It’s been a busy couple of weeks. Fuzzle was here for most of the first week – it was great to see her, and we had loads of fun (plus she cooked the most amazing enchilladas for dinner one night – who knew she’d turn out such a good cook after all those barely edible “experimental” meals we ate back when we were flatmates?).
She went home on the Thursday, and then on the Friday Dad arrived with the kids. The main reason for the trip was to take Niece to see Disney Princesses on Ice (or something like that, anyway – no idea what it was actually called, but it was some combination of those things), but he’d also promised to help me with a few repair jobs around the house. And the boys, of course, just wanted to play Minecraft with me (although ironically it was actually Niece who spent the most time playing Minecraft – the boys rediscovered Lego Star Wars on the playstation, and almost managed to complete the entire game in one weekend (which kind of tells you how little of anything else, including sleeping, they did!)
Combining a visit from the kids and Dad getting work done round the house was exhausting – I seemed to spend all my time jumping from computer to playstation to trying to actually help Dad (or at least stand there trying to get him to accept my help and maybe remember that he’s not 21 any more and has bad knees so really shouldn’t be trying to balance on top of tall ladders…) while the kids are calling out for me to come back to the game.
The most peaceful moment was actually when I took the boys to Laserstrike while Dad and Niece were at the Disney thing. For the first game at least, I got to sit in the foyer and quietly read a book while the boys raced around with a bunch of other pre-teens trying to kill each other. Unfortunately the peace was shattered shortly into their second game, when Nephew #2 managed to run full-tilt round a corner into another kid’s gun, resulting in lots of tears and a nasty black eye. (I was very unimpressed by the staff’s reaction, by the way – according to Nephew #1, who saw the collision and went to look after his brother, the guy in charge just said “Take him out and find your parents”, and didn’t seem all that concerned. And then when I asked at the desk for an icepack they didn’t have any such thing (Really??? With all the bumps and bruises that must happen constantly in that place? Sometimes I think it would be nice to live in a more litigious society…) In the end I bought a popsicle to use as a makeshift icepack (which did have the bonus of being a useful diagnostic tool – when he asked if he could eat it I figured he must be feeling better ;-)))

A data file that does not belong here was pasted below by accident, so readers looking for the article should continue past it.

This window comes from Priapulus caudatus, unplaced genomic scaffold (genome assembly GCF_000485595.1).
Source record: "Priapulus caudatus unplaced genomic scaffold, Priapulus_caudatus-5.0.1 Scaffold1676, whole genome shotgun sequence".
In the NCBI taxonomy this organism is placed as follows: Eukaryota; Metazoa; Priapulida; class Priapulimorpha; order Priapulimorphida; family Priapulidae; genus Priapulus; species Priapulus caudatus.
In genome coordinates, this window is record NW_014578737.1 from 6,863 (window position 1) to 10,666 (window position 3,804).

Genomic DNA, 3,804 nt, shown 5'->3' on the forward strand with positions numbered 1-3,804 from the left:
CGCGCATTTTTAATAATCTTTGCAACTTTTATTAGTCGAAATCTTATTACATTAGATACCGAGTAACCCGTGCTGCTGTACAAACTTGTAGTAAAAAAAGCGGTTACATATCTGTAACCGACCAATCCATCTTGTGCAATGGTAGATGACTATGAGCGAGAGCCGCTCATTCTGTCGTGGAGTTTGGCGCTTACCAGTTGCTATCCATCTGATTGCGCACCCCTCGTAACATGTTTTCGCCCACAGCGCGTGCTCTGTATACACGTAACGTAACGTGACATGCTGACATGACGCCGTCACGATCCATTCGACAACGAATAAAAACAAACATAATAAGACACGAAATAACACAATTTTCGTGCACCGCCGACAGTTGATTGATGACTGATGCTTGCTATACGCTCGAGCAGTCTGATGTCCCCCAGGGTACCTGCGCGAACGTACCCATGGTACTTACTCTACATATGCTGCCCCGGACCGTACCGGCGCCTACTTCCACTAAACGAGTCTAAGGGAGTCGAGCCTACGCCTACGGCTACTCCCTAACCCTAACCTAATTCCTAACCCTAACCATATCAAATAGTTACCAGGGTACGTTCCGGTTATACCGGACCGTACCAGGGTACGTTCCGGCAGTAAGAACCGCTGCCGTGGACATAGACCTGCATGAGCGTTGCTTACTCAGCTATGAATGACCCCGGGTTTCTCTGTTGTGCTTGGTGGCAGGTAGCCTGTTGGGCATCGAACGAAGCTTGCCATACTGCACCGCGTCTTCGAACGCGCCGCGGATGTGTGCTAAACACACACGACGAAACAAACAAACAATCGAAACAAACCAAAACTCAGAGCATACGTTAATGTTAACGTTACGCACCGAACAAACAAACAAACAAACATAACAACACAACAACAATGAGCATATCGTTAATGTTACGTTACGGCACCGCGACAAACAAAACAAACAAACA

Then Nephew #1, who’d gone back in to finish the game while I comforted Nephew #2, came back out because his gun had stopped working. Which happened again in his third and final game. So Laserstrike, which was supposed to be their birthday treat (both of their birthdays were this week), turned out to be a bit of a flop all round. They were given vouchers for a free game if they wanted to come back, but both had such disappointing experiences I’m not sure they’ll ever want to use them.
The rest of the visit was good though, and they had lots of fun (even though I made them do the dishes – mean aunty!)
Between kids and building work the house was a total mess by the time they left on Sunday. After I waved them off I thought I’d sit down for five minutes then start cleaning up. Three hours later, I woke up 🙂 So I didn’t really get the house back to normal until yesterday, when I could finally give it a really good clean. Life feels so much more manageable when the house is tidy!
Big and scary news: I’m presenting at an academic conference on Wednesday! And not even in my own field!!!